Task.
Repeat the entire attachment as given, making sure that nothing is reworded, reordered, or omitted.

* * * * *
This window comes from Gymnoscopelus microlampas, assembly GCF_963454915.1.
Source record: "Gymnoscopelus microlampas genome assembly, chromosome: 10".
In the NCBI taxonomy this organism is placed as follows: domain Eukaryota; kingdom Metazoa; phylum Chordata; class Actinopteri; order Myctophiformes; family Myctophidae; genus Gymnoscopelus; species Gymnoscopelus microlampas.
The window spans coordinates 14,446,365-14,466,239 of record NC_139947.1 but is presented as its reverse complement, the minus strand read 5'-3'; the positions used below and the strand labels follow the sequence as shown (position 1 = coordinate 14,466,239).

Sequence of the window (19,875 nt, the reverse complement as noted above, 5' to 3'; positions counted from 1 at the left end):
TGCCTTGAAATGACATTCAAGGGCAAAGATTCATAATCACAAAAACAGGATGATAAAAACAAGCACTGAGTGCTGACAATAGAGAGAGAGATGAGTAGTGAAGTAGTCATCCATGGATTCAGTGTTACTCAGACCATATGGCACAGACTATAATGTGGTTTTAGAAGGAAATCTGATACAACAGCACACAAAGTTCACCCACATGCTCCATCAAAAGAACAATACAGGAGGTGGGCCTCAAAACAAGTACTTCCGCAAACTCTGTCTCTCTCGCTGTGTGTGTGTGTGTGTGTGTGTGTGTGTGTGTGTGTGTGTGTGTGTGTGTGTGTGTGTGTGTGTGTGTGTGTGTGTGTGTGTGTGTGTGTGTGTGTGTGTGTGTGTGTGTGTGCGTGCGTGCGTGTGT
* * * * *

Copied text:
This window comes from Gymnoscopelus microlampas, assembly GCF_963454915.1.
Source record: "Gymnoscopelus microlampas genome assembly, chromosome: 10".
In the NCBI taxonomy this organism is placed as follows: domain Eukaryota; kingdom Metazoa; phylum Chordata; class Actinopteri; order Myctophiformes; family Myctophidae; genus Gymnoscopelus; species Gymnoscopelus microlampas.
The window spans coordinates 14,446,365-14,466,239 of record NC_139947.1 but is presented as its reverse complement, the minus strand read 5'-3'; the positions used below and the strand labels follow the sequence as shown (position 1 = coordinate 14,466,239).

Sequence of the window (19,875 nt, the reverse complement as noted above, 5' to 3'; positions counted from 1 at the left end):
TGCCTTGAAATGACATTCAAGGGCAAAGATTCATAATCACAAAAACAGGATGATAAAAACAAGCACTGAGTGCTGACAATAGAGAGAGAGATGAGTAGTGAAGTAGTCATCCATGGATTCAGTGTTACTCAGACCATATGGCACAGACTATAATGTGGTTTTAGAAGGAAATCTGATACAACAGCACACAAAGTTCACCCACATGCTCCATCAAAAGAACAATACAGGAGGTGGGCCTCAAAACAAGTACTTCCGCAAACTCTGTCTCTCTCGCTGTGTGTGTGTGTGTGTGTGTGTGTGTGTGTGTGTGTGTGTGTGTGTGTGTGTGTGTGTGTGTGTGTGTGTGTGTGTGTGTGTGTGTGTGTGTGTGTGTGTGTGTGTGTGTGTGCGTGCGTGCGTGTGT